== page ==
Americans for Fair Taxation Touts Legislation to Replace Income Tax with Consumption-Based Tax
Francis-Smith, Janice, THE JOURNAL RECORD
Once upon a time, Americans did not pay income tax. Legislation currently before the U.S. Congress would do away with the federal income tax once again, replacing it with a federal sales tax.
The group Americans for Fair Taxation, based in Houston, has proposed legislation that would eliminate personal capital gains taxes, payroll taxes, corporate income taxes, the self-employment tax and estate and gift taxes. The proposal is touted as revenue neutral, since the income tax would be replaced by a consumption- based tax, which is estimated to provide as just as much funding for the federal government.
The proposal has been introduced in both houses of Congress as the Fair Tax Act of 2003. House Resolution 25 was referred to the U.S. House Committee on Ways and Means in January of 2003. Senate Bill 1493 was read twice and referred to the Committee on Finance in July 2003.
Thomas A. Wright, executive director of Americans for Fair Taxation (AFFT), has been touring the country, speaking before various groups and drumming up support for the measures. This organization has been around for seven years, and I personally have been working on this project for 14 years, said Wright. A year ago, Stillwater businessman John Green began heading the effort in Oklahoma. AFFT membership nationwide totals about 480.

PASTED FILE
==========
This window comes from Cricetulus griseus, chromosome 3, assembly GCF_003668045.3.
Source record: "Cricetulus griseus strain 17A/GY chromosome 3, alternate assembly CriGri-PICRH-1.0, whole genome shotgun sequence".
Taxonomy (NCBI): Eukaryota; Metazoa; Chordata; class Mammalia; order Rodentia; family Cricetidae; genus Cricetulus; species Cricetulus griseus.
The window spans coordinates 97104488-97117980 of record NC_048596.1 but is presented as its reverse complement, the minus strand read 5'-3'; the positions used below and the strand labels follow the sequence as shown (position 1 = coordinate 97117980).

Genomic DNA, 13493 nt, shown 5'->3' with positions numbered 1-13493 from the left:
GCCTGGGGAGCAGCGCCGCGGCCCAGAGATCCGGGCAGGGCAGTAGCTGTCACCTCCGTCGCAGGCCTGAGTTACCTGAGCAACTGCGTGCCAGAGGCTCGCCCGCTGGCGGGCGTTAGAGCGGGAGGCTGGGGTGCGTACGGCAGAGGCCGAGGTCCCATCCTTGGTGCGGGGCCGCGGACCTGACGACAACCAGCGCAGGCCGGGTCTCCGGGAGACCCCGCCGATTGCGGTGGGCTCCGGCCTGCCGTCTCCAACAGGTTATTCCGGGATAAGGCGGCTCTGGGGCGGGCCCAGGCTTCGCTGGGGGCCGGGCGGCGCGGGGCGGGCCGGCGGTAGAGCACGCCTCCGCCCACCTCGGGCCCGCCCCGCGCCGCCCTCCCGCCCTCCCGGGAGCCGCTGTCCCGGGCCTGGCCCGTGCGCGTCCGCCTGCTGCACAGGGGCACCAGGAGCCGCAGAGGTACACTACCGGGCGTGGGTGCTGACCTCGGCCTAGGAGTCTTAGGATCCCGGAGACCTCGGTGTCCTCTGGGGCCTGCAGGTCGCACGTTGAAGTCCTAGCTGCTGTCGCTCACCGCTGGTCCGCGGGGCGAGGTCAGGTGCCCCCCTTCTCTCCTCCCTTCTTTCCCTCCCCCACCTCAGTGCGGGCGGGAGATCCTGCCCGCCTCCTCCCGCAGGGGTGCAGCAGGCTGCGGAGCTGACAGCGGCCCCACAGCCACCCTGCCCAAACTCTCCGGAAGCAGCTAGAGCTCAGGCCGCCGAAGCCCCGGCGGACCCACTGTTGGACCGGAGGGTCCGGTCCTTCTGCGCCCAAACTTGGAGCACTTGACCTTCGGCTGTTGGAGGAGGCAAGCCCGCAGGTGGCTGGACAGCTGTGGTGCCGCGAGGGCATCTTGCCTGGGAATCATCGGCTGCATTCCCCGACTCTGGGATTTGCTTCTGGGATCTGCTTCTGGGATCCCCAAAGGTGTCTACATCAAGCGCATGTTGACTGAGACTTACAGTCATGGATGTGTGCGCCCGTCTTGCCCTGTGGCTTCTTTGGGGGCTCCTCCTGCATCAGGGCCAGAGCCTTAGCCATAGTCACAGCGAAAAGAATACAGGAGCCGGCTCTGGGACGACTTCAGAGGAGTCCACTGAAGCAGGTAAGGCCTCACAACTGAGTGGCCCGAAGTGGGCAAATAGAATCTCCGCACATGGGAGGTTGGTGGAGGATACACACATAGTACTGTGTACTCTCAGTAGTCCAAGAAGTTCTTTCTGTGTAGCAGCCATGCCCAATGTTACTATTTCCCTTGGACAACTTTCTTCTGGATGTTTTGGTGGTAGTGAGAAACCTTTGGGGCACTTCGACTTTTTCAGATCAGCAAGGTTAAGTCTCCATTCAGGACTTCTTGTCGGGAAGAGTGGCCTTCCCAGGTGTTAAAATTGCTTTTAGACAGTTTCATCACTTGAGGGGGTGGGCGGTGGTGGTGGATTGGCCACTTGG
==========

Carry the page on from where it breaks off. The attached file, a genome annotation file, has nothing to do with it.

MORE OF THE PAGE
Pat Wolf, tax specialist for the American Farm Bureau, confirmed that the organization's board is considering the proposal, and has written a letter to the sponsor of the legislation in support of the Fair Tax Act. The FairTax proposal would address a number of Farm Bureau's tax reform initiatives, Wright noted.
Under the proposal, a 23 percent sales tax would be imposed on all goods and services. Each month, the government would provide a rebate to families for taxes paid on food, clothing and medical services up to a certain level. The family consumption allowance is based on the federal poverty level and the size of the family. The consumption allowance schedule is constructed in such a way that families with income at or below the poverty level would be tax- exempt.
Taxes on expenditures exceeding the designated family consumption allowance would not be rebated. The more you spend, the more taxes you pay, said Wright. Used items and business-to-business purchases would not be taxed.
A consumption tax would prove to be a more reliable funding source for the government than the income tax, said Wright. While income and employment levels fluctuate with the economy, spending levels are more stable and predictable, he noted. Therefore, the government would collect the same amount of money, and would be able to fund Social Security, Medicare and other programs just as they are funded today, said Wright.
Even drug dealers and black market traders, who currently pay no taxes on their income, would pay into the federal system if a consumption tax were imposed. States and retailers would be paid a fee for collecting the tax. The cost of implementing the system would be minimal since the infrastructure is already in place in the 45 states that charge a sales tax, he said.
Corporate taxes are a sham that is adversely affecting the U.S. economy, said Wright. The price of every good or service we buy today is inflated by the cost of income and payroll taxes paid by workers and businesses, he said. Harvard economist Dale Jorgensen has estimated that hidden tax-and-compliance premiums account for up to 30 percent of the price of every American product or service, he said. Think about that as we try to sell American-made goods overseas, said Wright. The consumption tax system would free up money businesses currently spend on taxes and compliance, allowing more dollars to be spent on wages and expansion efforts, said Wright.
Wright's argument in favor of the FairTax plan appeared as an editorial in The Illinois Leader on Jan. …